Spaceflight Now: Breaking News

New images give best views yet of Saturn's moon Titan
Posted: August 8, 2000

By comparison with spectra of various ices that could exist on Titan, it is found that methane ice could account for the bright area observed. Scientists are investigating the possibility for the presence of methane ice on Titan's surface at the equator, on top of a mountain, or at higher latitudes, where the temperature is expected to be lower than at the equator. Top image is J-band and bottom is H-band.
Some of the best images ever obtained by a ground-based telescope of Saturn's mysterious moon Titan will be presented by Dr. Athena Coustenis of the Paris-Meudon Observatory, France, at the General Assembly of the International Astronomical Union on next Tuesday. The new infrared images, obtained with the 3.6-metre Canada-France-Hawaii Telescope (CFHT) in Hawaii, confirm earlier observations showing that there is a brightly reflecting area in the equatorial zone extending over about 50 degrees of longitude. There are at least three individual bright features within this area.

Dr. Coustenis and her colleagues say that frozen methane could account for the observed bright region. One possible explanation is an ice-covered mountainous plateau. They are investigating theoretically whether methane ice could exist at high altitudes in Titan's equatorial regions, or at higher latitudes, where the temperature is lower than near the equator.

Titan's surface cannot be seen in the normal way, because of chemical haze in its thick nitrogen atmosphere. Although ordinary light cannot penetrate the haze, infrared radiation can. Measurements at different infrared wavelengths reveal information about various levels in Titan's atmosphere and its surface below. In computer processing, the contribution from the atmosphere is assessed and subtracted to leave an image of the surface alone.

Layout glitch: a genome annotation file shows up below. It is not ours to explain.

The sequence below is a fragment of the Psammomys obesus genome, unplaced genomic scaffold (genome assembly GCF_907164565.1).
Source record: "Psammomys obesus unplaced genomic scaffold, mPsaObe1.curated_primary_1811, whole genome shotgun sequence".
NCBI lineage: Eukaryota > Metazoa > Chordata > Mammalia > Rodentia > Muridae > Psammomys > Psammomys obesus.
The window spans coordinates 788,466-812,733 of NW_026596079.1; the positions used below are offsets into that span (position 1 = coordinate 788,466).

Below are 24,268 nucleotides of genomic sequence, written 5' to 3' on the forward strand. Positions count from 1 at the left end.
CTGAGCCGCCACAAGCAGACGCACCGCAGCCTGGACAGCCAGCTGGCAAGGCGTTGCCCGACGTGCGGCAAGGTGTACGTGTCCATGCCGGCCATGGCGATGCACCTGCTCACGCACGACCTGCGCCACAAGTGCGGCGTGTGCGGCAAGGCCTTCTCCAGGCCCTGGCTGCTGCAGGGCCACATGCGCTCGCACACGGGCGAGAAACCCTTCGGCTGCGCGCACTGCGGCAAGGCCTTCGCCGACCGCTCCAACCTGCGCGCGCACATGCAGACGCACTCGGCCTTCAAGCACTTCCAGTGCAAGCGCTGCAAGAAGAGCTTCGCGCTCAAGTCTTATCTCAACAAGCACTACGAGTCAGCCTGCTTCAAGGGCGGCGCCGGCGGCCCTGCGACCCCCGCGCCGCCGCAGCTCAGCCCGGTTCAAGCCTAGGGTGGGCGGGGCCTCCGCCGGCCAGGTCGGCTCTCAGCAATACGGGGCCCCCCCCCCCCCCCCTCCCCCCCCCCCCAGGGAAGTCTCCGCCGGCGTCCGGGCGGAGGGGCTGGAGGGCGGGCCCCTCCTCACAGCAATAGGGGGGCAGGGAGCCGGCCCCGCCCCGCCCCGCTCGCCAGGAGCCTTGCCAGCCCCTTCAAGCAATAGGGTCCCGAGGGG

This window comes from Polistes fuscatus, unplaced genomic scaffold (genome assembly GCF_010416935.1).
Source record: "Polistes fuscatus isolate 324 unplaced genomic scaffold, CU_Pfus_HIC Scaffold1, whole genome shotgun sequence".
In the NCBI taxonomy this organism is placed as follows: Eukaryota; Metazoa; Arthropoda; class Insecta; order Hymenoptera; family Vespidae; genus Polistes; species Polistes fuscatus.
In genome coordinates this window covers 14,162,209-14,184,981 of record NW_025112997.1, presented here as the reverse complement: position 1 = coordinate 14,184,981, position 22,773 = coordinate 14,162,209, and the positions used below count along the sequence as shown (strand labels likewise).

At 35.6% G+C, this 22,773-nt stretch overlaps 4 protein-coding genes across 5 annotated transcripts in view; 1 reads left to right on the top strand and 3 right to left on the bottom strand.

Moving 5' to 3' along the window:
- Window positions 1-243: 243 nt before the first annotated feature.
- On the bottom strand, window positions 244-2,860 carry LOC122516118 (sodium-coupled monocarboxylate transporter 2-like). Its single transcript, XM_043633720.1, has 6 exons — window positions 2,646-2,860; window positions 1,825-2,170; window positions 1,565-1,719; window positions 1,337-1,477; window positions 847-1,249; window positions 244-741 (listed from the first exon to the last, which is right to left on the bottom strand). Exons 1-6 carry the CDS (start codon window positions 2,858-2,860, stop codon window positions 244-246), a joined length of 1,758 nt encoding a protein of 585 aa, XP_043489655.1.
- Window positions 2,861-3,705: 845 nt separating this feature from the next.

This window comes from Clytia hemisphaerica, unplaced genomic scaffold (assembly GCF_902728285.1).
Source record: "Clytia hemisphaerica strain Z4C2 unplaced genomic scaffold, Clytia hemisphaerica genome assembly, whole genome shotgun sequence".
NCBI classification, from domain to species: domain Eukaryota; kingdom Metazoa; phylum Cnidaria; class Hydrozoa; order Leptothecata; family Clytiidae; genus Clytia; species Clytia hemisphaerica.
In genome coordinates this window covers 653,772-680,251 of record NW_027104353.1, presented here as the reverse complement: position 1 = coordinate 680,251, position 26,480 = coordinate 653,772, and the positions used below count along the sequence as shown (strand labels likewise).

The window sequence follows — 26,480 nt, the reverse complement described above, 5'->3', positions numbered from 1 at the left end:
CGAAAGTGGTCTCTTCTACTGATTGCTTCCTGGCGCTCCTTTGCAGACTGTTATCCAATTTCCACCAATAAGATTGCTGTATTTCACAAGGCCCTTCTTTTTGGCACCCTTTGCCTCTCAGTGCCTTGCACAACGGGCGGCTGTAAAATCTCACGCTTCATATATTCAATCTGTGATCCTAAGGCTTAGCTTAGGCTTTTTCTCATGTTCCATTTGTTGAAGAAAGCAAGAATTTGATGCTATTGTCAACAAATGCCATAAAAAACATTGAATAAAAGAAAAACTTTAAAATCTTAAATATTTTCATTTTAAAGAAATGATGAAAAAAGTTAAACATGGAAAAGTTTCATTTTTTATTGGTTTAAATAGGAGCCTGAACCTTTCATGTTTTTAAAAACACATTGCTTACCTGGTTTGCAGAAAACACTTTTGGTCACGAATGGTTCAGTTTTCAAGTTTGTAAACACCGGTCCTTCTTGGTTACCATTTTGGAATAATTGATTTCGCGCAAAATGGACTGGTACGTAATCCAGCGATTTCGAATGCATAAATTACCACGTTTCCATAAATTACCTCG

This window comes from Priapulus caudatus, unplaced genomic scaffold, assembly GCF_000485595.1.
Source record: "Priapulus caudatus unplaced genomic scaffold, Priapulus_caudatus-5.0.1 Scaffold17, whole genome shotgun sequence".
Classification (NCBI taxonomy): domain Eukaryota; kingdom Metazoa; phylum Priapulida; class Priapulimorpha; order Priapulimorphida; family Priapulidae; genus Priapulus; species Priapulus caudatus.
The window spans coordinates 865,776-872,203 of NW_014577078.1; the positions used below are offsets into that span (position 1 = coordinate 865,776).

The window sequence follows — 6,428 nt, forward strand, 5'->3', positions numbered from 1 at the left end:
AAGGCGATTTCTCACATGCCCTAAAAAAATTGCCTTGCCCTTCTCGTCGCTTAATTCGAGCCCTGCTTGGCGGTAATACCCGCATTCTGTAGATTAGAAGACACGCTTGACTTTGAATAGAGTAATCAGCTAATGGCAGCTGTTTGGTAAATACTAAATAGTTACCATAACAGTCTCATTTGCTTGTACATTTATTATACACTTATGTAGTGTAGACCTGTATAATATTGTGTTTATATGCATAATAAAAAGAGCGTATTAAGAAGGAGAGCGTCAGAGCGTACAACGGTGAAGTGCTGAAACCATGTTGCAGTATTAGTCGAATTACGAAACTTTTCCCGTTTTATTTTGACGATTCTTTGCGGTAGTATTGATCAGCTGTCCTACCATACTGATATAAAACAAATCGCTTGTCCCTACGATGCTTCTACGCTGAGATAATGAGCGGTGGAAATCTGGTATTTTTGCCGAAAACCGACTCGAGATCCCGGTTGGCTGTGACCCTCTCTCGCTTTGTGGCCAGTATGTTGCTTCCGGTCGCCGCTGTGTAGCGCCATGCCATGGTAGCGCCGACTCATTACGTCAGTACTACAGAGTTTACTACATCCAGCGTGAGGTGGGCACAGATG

Photometry processes and more data are required to complete the analysis of Titan's surface spectrum and to infer information on the morphology and the constituents on the ground. Understanding the nature of Titan's surface will provide major clues for understanding the prebiotic chemistry processes in a primitive planetary atmosphere.
These new images of Titan's surface show its appearance at wavelengths of 1.3 and 1.6 microns. Their exceptional quality is due to excellent observing conditions and a new adaptive optics system on the CFHT, which compensates for the blurring effect of moving air in Earth's atmosphere.

Titan is of special interest because it is the only moon in the solar system with a thick atmosphere. A little larger than the planet Mercury, it is the second largest moon in the solar system. The atmosphere is almost entirely nitrogen and about half as thick again as Earth's atmosphere. Astronomers have suspected that Titan's surface may have lakes or oceans of liquid hydrocarbons, but the new insights offer even more exotic and complex possibilities: ices, rocks, organics, etc. Titan is the target of the Huygens probe due to arrive in 2004 as part of the NASA/ESA Cassini-Huygens mission to Saturn and its moons.